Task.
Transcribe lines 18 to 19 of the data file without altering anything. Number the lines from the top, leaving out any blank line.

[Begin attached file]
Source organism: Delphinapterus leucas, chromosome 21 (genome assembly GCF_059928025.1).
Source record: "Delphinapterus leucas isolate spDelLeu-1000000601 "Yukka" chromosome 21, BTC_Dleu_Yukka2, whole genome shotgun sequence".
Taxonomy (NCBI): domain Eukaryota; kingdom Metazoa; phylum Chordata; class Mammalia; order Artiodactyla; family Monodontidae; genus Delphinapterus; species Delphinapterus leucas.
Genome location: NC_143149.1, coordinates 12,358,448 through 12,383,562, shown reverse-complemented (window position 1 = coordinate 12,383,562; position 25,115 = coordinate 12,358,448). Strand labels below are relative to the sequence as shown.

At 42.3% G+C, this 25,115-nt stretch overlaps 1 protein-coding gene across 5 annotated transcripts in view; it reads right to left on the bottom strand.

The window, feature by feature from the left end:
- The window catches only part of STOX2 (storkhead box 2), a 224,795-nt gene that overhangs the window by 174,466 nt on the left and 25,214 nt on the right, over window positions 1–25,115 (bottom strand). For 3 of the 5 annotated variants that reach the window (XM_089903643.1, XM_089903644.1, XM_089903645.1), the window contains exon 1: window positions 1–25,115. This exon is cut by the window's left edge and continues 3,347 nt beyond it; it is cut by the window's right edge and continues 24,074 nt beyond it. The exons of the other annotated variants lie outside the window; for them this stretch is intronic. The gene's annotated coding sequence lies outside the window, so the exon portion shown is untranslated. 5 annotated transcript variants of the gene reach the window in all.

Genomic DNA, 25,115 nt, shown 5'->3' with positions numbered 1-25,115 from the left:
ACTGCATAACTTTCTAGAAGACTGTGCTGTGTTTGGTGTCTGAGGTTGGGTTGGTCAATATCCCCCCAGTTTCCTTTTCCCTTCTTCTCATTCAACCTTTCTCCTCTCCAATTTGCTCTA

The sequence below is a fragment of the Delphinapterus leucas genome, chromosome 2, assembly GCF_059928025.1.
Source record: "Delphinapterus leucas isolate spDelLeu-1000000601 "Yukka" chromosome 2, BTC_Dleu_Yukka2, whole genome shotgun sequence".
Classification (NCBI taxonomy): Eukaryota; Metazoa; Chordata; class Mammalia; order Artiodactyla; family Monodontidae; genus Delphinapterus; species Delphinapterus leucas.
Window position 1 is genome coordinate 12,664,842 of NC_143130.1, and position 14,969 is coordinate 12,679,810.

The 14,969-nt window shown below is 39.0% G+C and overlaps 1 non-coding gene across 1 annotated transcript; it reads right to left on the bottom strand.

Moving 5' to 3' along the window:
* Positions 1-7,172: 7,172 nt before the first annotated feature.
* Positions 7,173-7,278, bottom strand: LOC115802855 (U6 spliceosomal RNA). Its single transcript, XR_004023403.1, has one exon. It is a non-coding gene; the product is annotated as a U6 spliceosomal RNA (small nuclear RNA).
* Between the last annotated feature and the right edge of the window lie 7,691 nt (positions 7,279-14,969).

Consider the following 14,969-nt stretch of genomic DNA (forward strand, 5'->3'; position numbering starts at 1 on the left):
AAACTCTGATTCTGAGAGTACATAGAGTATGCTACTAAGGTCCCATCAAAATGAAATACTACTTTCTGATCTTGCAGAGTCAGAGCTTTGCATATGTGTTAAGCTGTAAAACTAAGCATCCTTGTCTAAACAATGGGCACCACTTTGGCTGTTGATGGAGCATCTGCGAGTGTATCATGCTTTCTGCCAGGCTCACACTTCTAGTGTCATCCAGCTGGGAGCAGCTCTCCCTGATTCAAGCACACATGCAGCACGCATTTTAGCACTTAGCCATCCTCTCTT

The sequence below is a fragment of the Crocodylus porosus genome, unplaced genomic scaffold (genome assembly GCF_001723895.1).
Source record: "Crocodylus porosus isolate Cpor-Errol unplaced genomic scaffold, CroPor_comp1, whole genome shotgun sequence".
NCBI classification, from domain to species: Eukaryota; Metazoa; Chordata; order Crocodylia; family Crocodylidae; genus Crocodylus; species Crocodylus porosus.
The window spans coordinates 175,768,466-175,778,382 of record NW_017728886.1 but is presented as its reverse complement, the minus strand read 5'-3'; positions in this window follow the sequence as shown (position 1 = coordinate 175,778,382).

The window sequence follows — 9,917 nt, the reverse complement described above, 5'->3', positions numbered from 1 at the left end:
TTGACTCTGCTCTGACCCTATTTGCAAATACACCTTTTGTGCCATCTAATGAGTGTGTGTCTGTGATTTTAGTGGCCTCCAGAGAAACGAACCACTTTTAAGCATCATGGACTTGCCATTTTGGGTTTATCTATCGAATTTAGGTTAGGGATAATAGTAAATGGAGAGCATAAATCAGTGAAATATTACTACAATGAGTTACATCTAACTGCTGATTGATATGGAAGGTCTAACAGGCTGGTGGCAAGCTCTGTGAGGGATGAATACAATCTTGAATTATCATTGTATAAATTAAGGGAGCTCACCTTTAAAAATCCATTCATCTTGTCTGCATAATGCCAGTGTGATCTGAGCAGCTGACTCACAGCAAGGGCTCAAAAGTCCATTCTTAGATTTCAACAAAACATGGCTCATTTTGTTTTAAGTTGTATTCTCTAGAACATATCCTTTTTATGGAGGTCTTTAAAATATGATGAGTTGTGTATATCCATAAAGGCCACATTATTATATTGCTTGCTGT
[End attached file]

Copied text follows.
* Between the last annotated feature and the right edge of the window lie 7,691 nt (positions 7,279-14,969).

Consider the following 14,969-nt stretch of genomic DNA (forward strand, 5'->3'; position numbering starts at 1 on the left):